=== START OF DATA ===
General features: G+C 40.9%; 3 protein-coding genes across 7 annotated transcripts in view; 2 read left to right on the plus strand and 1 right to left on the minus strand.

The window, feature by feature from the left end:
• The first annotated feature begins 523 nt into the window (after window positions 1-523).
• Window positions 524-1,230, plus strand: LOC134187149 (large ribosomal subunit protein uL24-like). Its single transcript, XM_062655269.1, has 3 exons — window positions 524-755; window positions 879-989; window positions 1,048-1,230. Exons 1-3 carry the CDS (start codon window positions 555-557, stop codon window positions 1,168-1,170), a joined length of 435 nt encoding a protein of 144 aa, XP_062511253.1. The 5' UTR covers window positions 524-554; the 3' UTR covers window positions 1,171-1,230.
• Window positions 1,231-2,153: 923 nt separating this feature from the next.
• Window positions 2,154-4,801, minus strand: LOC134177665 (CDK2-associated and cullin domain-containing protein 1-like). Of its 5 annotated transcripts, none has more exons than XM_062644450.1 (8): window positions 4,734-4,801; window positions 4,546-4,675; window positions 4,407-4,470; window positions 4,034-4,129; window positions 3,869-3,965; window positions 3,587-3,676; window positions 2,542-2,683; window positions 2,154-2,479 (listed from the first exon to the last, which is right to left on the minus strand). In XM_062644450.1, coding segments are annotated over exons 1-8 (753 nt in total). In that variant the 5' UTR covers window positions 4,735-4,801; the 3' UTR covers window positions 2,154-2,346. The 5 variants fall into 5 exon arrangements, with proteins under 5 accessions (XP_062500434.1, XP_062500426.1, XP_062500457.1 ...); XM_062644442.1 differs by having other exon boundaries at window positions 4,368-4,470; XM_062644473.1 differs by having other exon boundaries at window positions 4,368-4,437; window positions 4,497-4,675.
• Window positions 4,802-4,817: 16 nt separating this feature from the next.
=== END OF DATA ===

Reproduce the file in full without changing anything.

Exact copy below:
General features: G+C 40.9%; 3 protein-coding genes across 7 annotated transcripts in view; 2 read left to right on the plus strand and 1 right to left on the minus strand.

The window, feature by feature from the left end:
• The first annotated feature begins 523 nt into the window (after window positions 1-523).
• Window positions 524-1,230, plus strand: LOC134187149 (large ribosomal subunit protein uL24-like). Its single transcript, XM_062655269.1, has 3 exons — window positions 524-755; window positions 879-989; window positions 1,048-1,230. Exons 1-3 carry the CDS (start codon window positions 555-557, stop codon window positions 1,168-1,170), a joined length of 435 nt encoding a protein of 144 aa, XP_062511253.1. The 5' UTR covers window positions 524-554; the 3' UTR covers window positions 1,171-1,230.
• Window positions 1,231-2,153: 923 nt separating this feature from the next.
• Window positions 2,154-4,801, minus strand: LOC134177665 (CDK2-associated and cullin domain-containing protein 1-like). Of its 5 annotated transcripts, none has more exons than XM_062644450.1 (8): window positions 4,734-4,801; window positions 4,546-4,675; window positions 4,407-4,470; window positions 4,034-4,129; window positions 3,869-3,965; window positions 3,587-3,676; window positions 2,542-2,683; window positions 2,154-2,479 (listed from the first exon to the last, which is right to left on the minus strand). In XM_062644450.1, coding segments are annotated over exons 1-8 (753 nt in total). In that variant the 5' UTR covers window positions 4,735-4,801; the 3' UTR covers window positions 2,154-2,346. The 5 variants fall into 5 exon arrangements, with proteins under 5 accessions (XP_062500434.1, XP_062500426.1, XP_062500457.1 ...); XM_062644442.1 differs by having other exon boundaries at window positions 4,368-4,470; XM_062644473.1 differs by having other exon boundaries at window positions 4,368-4,437; window positions 4,497-4,675.
• Window positions 4,802-4,817: 16 nt separating this feature from the next.